Regarding the particular cross sectional shapes of the aft section 30 and forward section 26, the degree of ovality of each of the forward and aft sections 26, 30 may be varied according to the particular application for which the torque tube assembly 10 is used. For example, in applications wherein torque loads are predicted to be higher than the axial loads, it is contemplated that a higher degree of ovality may be desired in order to better resist the torque loads. Examples of differences in ovality are apparent by comparing the torque tube assembly 10, as shown in
As was earlier mentioned, skewing the forward and aft section 26, 30 provides mechanical advantage to resist torque loading between the composite member 12 and the end fitting 24. Therefore, the torque tube assembly 110 shown in
Regarding material from which the composite member 12 may be fabricated, it is contemplated that any fiber matrix material may be used including, but not limited to, graphite material, fiberglass material and aramid material, commonly sold by DuPont under the trademark, KevlarŪ. The end fitting 24 may be formed of any material but preferably is formed of a metallic material. Such metallic materials may include aluminum such as aircraft grade aluminum, titanium, steel and other materials and/or combinations thereof. Preferably, the chosen material for the end fitting 24 is compatible (i.e., galvanic corrosion resistance, compatible coefficients of thermal expansion, etc.) with the chosen material for the composite member 12.
As can be seen in
In its broadest sense, the function section provides a means to accommodate various types of attachments to the torque tube assembly. For example, the function section may be configured as a mating half of a universal joint assembly or as any integrally machined configuration that provides a connection for the torque tube assembly. In this regard, the function section may be configured in a wide variety of shapes and sizes. In a further example shown in
Fabrication of the torque tube assembly 10 may be facilitated by first providing the end fitting 24 having the bore 42 passing axially therethrough along the tube axis 16. A dissolvable mandrel tool may then be used in conjunction with the end fitting 24. The mandrel tool may be sized and shaped complementary to and generally held in alignment with the end fitting 24 such that the composite member 12 may be filament-wound above the end fitting 24 and the mandrel. Once the composite member 12 is completed (i.e., wound and cured), a dissolving liquid may be flushed through the bore 42 of the end fitting 24 in order to dissolve the mandrel tool. The end result is the end fitting 24 being captured within the composite member 12 with the lobes 46 of the end fitting 24 being formed complementary to the lobes 46 of the composite member 12.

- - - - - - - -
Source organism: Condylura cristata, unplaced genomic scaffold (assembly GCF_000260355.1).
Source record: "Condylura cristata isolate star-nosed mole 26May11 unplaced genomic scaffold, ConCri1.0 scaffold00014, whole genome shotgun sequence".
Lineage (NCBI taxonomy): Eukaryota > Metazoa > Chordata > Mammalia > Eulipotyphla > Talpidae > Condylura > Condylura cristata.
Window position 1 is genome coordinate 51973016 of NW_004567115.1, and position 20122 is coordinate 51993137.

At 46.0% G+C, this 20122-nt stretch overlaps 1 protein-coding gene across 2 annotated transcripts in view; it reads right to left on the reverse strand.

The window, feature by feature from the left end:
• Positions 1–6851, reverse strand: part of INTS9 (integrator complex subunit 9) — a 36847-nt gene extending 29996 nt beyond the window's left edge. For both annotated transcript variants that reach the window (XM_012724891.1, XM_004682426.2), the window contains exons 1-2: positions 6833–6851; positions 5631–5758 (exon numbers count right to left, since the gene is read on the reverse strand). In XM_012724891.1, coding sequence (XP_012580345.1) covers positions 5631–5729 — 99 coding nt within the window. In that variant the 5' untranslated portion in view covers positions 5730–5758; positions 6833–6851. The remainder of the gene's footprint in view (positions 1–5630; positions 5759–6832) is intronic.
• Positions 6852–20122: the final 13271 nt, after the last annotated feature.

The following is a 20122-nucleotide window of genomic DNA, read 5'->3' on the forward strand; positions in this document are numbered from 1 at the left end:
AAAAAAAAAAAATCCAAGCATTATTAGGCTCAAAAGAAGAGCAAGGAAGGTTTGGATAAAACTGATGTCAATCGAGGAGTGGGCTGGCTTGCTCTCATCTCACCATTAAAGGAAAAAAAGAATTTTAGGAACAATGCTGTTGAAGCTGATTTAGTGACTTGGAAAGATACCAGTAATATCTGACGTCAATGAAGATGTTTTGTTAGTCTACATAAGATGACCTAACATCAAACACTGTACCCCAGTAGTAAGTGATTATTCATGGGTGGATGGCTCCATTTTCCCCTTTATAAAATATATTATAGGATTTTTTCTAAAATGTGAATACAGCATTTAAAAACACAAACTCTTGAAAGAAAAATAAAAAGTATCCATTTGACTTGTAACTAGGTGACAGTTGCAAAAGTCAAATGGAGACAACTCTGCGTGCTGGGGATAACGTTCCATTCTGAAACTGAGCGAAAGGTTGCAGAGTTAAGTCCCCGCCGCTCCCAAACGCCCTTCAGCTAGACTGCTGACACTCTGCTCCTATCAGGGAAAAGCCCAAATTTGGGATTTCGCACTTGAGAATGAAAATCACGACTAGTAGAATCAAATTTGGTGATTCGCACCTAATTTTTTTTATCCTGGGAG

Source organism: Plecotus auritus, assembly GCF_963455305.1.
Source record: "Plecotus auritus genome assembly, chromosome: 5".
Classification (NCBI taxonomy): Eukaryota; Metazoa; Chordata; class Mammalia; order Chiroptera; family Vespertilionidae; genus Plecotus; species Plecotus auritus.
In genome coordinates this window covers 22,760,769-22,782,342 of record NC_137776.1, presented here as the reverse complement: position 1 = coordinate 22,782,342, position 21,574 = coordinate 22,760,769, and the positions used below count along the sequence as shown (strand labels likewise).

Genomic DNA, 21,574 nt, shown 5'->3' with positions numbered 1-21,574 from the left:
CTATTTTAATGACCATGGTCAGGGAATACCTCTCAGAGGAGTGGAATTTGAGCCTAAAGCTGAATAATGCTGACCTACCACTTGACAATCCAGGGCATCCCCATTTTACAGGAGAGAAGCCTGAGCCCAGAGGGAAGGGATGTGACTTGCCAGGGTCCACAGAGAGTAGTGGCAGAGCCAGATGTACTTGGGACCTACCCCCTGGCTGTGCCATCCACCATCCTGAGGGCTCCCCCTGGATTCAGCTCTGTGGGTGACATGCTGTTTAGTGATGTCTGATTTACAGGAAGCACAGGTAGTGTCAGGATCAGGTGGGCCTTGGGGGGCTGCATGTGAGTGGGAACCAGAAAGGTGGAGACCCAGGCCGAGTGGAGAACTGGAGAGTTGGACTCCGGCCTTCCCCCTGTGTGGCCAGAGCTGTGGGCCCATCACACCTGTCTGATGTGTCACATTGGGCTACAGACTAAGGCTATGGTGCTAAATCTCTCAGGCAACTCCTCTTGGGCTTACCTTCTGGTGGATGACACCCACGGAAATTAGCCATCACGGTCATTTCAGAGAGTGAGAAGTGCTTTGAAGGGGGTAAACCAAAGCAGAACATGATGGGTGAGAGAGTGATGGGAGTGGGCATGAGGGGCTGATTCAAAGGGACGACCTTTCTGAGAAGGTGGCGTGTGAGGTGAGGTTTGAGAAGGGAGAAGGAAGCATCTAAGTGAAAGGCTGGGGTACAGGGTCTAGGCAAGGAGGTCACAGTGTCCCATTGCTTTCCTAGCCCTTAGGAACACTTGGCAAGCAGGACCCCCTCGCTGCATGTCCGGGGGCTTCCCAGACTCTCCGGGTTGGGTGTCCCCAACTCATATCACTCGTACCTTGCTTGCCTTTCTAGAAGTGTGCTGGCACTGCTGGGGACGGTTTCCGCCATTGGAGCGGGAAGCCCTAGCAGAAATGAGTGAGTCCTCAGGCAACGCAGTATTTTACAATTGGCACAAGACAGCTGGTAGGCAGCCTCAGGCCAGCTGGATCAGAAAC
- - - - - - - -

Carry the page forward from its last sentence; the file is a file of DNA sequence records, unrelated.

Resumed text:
Additional modifications and improvements of the present invention may also be apparent to those of ordinary skill in the art. Thus, the particular combination of parts described and illustrated herein is intended to represent only certain embodiments of the present invention, and is not intended to serve as limitations of alternative devices within the spirit and scope of the invention.
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|U.S. Classification||464/181, 464/183|
|Mar 9, 2006||AS||Assignment|
Owner name: NORTHROP GRUMMAN CORPORATION, CALIFORNIA
Free format text: ASSIGNMENT OF ASSIGNORS INTEREST;ASSIGNORS:BORGES, JOHN S.;TREVISANUT, VAIL R.;SCARR, DAVID R.;REEL/FRAME:017674/0520;SIGNING DATES FROM 20050712 TO 20060224
|Jan 7, 2011||AS||Assignment|
Owner name: NORTHROP GRUMMAN SYSTEMS CORPORATION, CALIFORNIA
Free format text: ASSIGNMENT OF ASSIGNORS INTEREST;ASSIGNOR:NORTHROP GRUMMAN CORPORATION;REEL/FRAME:025597/0505
Effective date: 20110104
|Feb 22, 2012||FPAY||Fee payment|
Year of fee payment: 4
|Feb 22, 2016||FPAY||Fee payment|
Year of fee payment: 8